Function of Macromolecules and Biological Systems
This session is from Structural Genomics
Room: Shavano

Speaker 9 of 10
Juri Rappsilber, Wellcome Trust Centre, University of Edinburgh, UK
Structural Biology by Mass Spectrometry: 3D Proteomics of Supramolecular Assemblies


Tuesday, January 24 | 2:15PM - 4:30PM
Workshop 2: High-Throughput Approaches to the Structure and
Function of Macromolecules and Biological Systems
This session is from Structural Genomics
Room: Shavano

Speaker 10 of 10
Margaret J. Gabanyi, PSI Structural Biology Knowledgebase - Rutgers University, USA
The PSI SBKB: A One-Stop Shop for Protein, Models, Functions, Methods and More


Tuesday, January 24 | 4:30PM - 5:00PM
Coffee Available
Room: Foyer


Tuesday, January 24 | 5:00PM - 7:05PM
Cytoskeletal Organization and Function
Room: Red Cloud

Speaker 1 of 6
* Michael K. Rosen, University of Texas Southwestern Medical Center, USA

Tuesday, January 24 | 5:00PM - 7:05PM
Cytoskeletal Organization and Function
Room: Red Cloud

Speaker 2 of 6
Neil Q. McDonald, Cancer Research UK, UK
Molecular Analysis of a G-Actin Sensor

Tuesday, January 24 | 5:00PM - 7:05PM
Cytoskeletal Organization and Function
Room: Red Cloud

Speaker 3 of 6
Ohad Medalia, Zurich University, Switzerland
Structural Study on Cell Adhesion by Cryo-Electron Tomography

Tuesday, January 24 | 5:00PM - 7:05PM
Cytoskeletal Organization and Function
Room: Red Cloud

Speaker 4 of 6
Anne Houdusse, Institut Curie, France
How Myosin Motors Powers Cellular Functions: New Insights from Coupling Structural and Functional Insights

Tuesday, January 24 | 5:00PM - 7:05PM
Cytoskeletal Organization and Function
Room: Red Cloud

Speaker 5 of 6
Nathaniel L. Elsen, AbbVie, Inc., USA
Short Talk: Biochemical and Structural Basis for the Abolition of S. aureus FtsZ Polymerization Cooperativity by the Cell-Division Inhibitor PC190723

Tuesday, January 24 | 5:00PM - 7:05PM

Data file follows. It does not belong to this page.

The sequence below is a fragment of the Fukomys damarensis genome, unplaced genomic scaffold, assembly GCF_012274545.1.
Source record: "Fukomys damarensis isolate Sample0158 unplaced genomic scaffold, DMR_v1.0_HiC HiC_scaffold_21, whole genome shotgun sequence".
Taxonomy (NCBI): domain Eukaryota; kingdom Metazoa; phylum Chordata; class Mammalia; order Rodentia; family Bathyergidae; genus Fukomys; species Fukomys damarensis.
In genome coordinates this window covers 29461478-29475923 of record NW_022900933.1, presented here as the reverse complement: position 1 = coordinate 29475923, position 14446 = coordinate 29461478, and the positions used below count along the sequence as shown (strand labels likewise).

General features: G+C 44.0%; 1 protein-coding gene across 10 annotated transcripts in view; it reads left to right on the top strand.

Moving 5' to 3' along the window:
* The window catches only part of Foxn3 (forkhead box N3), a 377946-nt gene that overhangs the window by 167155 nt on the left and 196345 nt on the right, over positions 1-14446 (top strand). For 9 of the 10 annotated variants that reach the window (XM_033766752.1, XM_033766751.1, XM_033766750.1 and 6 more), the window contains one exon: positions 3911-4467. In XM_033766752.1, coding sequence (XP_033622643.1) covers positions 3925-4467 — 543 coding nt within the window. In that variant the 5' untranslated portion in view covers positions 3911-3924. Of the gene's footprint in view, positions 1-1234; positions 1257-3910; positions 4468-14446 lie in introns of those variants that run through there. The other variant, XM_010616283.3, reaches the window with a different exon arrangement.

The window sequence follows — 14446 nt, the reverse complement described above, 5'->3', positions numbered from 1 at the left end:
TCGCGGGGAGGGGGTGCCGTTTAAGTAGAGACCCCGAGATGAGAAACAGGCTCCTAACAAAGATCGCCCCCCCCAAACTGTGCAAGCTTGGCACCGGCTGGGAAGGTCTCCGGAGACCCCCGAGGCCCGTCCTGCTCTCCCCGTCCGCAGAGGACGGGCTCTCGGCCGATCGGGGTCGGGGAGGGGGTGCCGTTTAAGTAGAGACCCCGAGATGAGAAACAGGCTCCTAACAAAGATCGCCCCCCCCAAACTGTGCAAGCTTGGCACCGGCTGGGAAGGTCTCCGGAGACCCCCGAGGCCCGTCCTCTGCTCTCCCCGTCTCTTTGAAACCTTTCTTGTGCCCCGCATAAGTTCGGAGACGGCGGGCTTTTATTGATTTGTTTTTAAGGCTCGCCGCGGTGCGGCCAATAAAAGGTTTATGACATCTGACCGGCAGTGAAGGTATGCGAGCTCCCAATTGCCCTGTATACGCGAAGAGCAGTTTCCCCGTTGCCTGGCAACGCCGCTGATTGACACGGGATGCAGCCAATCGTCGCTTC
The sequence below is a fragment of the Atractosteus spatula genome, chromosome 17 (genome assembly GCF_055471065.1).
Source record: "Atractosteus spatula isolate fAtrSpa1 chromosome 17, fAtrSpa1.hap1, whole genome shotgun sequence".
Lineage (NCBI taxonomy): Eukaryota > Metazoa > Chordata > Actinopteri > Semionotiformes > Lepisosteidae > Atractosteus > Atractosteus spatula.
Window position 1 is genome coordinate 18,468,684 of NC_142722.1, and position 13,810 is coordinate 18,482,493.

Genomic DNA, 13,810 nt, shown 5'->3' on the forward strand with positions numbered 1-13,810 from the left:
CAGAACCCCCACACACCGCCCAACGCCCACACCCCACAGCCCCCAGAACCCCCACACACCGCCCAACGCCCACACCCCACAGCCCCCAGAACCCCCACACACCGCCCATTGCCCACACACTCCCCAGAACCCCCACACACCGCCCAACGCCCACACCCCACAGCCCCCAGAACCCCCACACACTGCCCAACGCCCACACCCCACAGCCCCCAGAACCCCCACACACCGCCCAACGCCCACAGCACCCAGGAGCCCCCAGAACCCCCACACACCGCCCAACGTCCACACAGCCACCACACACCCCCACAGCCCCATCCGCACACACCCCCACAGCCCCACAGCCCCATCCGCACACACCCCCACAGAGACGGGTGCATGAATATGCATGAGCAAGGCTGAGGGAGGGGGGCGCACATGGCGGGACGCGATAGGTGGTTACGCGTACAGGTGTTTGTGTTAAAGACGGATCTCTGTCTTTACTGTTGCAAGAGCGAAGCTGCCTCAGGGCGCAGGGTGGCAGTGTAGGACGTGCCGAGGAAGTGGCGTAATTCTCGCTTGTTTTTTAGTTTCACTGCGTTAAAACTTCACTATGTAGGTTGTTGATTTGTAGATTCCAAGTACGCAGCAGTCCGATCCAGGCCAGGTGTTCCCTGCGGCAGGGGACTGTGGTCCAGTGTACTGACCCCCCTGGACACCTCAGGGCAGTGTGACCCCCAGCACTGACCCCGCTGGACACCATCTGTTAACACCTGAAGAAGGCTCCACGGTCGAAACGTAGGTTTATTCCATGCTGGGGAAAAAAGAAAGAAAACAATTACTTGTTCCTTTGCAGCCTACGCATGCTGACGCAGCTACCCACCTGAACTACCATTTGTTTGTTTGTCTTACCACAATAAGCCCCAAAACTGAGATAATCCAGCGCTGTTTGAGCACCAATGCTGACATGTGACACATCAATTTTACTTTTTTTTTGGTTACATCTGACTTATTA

Cytoskeletal Organization and Function
Room: Red Cloud


Short Talk Chosen from Abstracts

Tuesday, January 24 | 5:25PM - 7:15PM
Advances in Membrane Proteins
This session is from Structural Genomics
Room: Shavano

Speaker 1 of 6
* Andrew B. Ward, The Scripps Research Institute, USA


Tuesday, January 24 | 5:25PM - 7:15PM
Advances in Membrane Proteins
This session is from Structural Genomics
Room: Shavano

Speaker 2 of 6
Robert M. Stroud, University of California, San Francisco, USA
Structures of Membrane Proteins and Multimeric Membrane Protein Complexes


Tuesday, January 24 | 5:25PM - 7:15PM
Advances in Membrane Proteins
This session is from Structural Genomics
Room: Shavano

Speaker 3 of 6
Brian K. Kobilka, Stanford University School of Medicine, USA
Structural Insights into the Dynamic Process of G Protein Coupled Receptor Activation


Tuesday, January 24 | 5:25PM - 7:15PM
Advances in Membrane Proteins
This session is from Structural Genomics
Room: Shavano

Speaker 4 of 6
Raymond Stevens, ShanghaiTech University and University of Southern California, USA
Understanding G-protein Coupled Receptor Molecular Recognition and Structural Diversity


Tuesday, January 24 | 5:25PM - 7:15PM
Advances in Membrane Proteins
This session is from Structural Genomics
Room: Shavano

Speaker 5 of 6
Tracy M. Handel, University of California, San Diego, USA
Short Talk: Chemokine Receptors in Cell Signaling and Movement


Tuesday, January 24 | 5:25PM - 7:15PM
Advances in Membrane Proteins
This session is from Structural Genomics
Room: Shavano

Speaker 6 of 6
Petra Fromme, Arizona State University, USA
Short talk: Femtosecond Nanocrystallography of Membrane Proteins


Tuesday, January 24 | 7:15PM - 8:15PM
Social Hour with Lite Bites
Room: Grays


Tuesday, January 24 | 7:30PM - 10:00PM
Poster Session 2
Room: Grays


Wednesday, January 25 | 7:00AM - 8:00AM
Breakfast
Room: Grays


Wednesday, January 25 | 8:00AM - 11:30AM
Pushing the Limits of Structural Biology II: Applications to
Biological Systems (Joint)

Room: Shavano/Red Cloud

Speaker 1 of 7
* Wah Chiu, Baylor College of Medicine, USA

Wednesday, January 25 | 8:00AM - 11:30AM
Pushing the Limits of Structural Biology II: Applications to
Biological Systems (Joint)

Room: Shavano/Red Cloud

Speaker 2 of 7
Carolyn A. Larabell, University of California, San Francisco, USA
X-Ray Tomography of Organisms and Organelles

Wednesday, January 25 | 8:00AM - 11:30AM
Pushing the Limits of Structural Biology II: Applications to
Biological Systems (Joint)

Room: Shavano/Red Cloud

Speaker 3 of 7
Carol V. Robinson, University of Oxford, UK
The Flight of Intact V-Type ATPases Provides a New Phase for Exploring Subunit Interactions and the Functional Role of Nucleotide and Lipid Binding

Wednesday, January 25 | 8:00AM - 11:30AM